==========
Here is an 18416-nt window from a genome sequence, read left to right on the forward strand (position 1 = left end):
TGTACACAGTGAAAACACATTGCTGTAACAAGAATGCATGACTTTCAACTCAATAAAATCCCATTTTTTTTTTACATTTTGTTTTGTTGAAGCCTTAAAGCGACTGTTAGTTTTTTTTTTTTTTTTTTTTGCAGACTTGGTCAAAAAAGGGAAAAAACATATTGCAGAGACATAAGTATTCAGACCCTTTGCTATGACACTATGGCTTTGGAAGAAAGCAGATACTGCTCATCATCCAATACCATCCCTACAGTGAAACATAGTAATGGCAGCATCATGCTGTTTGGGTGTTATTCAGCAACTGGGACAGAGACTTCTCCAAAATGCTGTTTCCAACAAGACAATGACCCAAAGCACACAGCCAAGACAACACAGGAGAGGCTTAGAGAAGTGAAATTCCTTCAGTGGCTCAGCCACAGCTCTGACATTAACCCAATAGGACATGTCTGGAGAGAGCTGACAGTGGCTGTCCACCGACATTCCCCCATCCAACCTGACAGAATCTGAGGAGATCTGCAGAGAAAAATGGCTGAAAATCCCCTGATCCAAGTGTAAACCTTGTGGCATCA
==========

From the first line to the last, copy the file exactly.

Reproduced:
Here is an 18416-nt window from a genome sequence, read left to right on the forward strand (position 1 = left end):
TGTACACAGTGAAAACACATTGCTGTAACAAGAATGCATGACTTTCAACTCAATAAAATCCCATTTTTTTTTTACATTTTGTTTTGTTGAAGCCTTAAAGCGACTGTTAGTTTTTTTTTTTTTTTTTTTTGCAGACTTGGTCAAAAAAGGGAAAAAACATATTGCAGAGACATAAGTATTCAGACCCTTTGCTATGACACTATGGCTTTGGAAGAAAGCAGATACTGCTCATCATCCAATACCATCCCTACAGTGAAACATAGTAATGGCAGCATCATGCTGTTTGGGTGTTATTCAGCAACTGGGACAGAGACTTCTCCAAAATGCTGTTTCCAACAAGACAATGACCCAAAGCACACAGCCAAGACAACACAGGAGAGGCTTAGAGAAGTGAAATTCCTTCAGTGGCTCAGCCACAGCTCTGACATTAACCCAATAGGACATGTCTGGAGAGAGCTGACAGTGGCTGTCCACCGACATTCCCCCATCCAACCTGACAGAATCTGAGGAGATCTGCAGAGAAAAATGGCTGAAAATCCCCTGATCCAAGTGTAAACCTTGTGGCATCA